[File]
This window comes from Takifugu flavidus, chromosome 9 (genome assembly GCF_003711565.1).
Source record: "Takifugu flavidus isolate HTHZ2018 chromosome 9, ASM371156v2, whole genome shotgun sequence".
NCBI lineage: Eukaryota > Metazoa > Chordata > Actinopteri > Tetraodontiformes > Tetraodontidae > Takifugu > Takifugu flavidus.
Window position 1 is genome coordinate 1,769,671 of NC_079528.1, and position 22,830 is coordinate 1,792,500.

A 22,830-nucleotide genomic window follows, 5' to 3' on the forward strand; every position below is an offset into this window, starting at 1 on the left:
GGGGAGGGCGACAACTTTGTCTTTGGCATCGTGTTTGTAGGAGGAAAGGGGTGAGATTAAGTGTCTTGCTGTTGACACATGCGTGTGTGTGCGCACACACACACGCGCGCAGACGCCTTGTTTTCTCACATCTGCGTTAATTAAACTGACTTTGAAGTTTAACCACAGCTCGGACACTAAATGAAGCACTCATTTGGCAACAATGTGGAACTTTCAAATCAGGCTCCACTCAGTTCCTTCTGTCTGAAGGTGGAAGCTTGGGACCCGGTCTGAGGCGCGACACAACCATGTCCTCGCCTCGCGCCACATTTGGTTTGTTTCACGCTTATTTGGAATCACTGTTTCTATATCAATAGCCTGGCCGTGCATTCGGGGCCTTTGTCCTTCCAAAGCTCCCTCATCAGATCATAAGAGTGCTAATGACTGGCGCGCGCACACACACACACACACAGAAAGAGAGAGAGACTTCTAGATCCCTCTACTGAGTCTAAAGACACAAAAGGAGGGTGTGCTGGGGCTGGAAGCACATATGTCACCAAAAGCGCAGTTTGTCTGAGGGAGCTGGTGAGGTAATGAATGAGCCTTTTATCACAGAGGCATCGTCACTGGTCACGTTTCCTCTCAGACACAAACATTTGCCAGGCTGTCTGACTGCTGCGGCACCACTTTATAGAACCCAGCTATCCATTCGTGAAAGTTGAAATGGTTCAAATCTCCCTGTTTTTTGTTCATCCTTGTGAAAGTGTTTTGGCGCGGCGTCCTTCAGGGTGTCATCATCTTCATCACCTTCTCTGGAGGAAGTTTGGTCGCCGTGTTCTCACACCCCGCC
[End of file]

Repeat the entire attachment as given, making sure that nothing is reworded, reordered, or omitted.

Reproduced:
This window comes from Takifugu flavidus, chromosome 9 (genome assembly GCF_003711565.1).
Source record: "Takifugu flavidus isolate HTHZ2018 chromosome 9, ASM371156v2, whole genome shotgun sequence".
NCBI lineage: Eukaryota > Metazoa > Chordata > Actinopteri > Tetraodontiformes > Tetraodontidae > Takifugu > Takifugu flavidus.
Window position 1 is genome coordinate 1,769,671 of NC_079528.1, and position 22,830 is coordinate 1,792,500.

A 22,830-nucleotide genomic window follows, 5' to 3' on the forward strand; every position below is an offset into this window, starting at 1 on the left:
GGGGAGGGCGACAACTTTGTCTTTGGCATCGTGTTTGTAGGAGGAAAGGGGTGAGATTAAGTGTCTTGCTGTTGACACATGCGTGTGTGTGCGCACACACACACGCGCGCAGACGCCTTGTTTTCTCACATCTGCGTTAATTAAACTGACTTTGAAGTTTAACCACAGCTCGGACACTAAATGAAGCACTCATTTGGCAACAATGTGGAACTTTCAAATCAGGCTCCACTCAGTTCCTTCTGTCTGAAGGTGGAAGCTTGGGACCCGGTCTGAGGCGCGACACAACCATGTCCTCGCCTCGCGCCACATTTGGTTTGTTTCACGCTTATTTGGAATCACTGTTTCTATATCAATAGCCTGGCCGTGCATTCGGGGCCTTTGTCCTTCCAAAGCTCCCTCATCAGATCATAAGAGTGCTAATGACTGGCGCGCGCACACACACACACACACAGAAAGAGAGAGAGACTTCTAGATCCCTCTACTGAGTCTAAAGACACAAAAGGAGGGTGTGCTGGGGCTGGAAGCACATATGTCACCAAAAGCGCAGTTTGTCTGAGGGAGCTGGTGAGGTAATGAATGAGCCTTTTATCACAGAGGCATCGTCACTGGTCACGTTTCCTCTCAGACACAAACATTTGCCAGGCTGTCTGACTGCTGCGGCACCACTTTATAGAACCCAGCTATCCATTCGTGAAAGTTGAAATGGTTCAAATCTCCCTGTTTTTTGTTCATCCTTGTGAAAGTGTTTTGGCGCGGCGTCCTTCAGGGTGTCATCATCTTCATCACCTTCTCTGGAGGAAGTTTGGTCGCCGTGTTCTCACACCCCGCC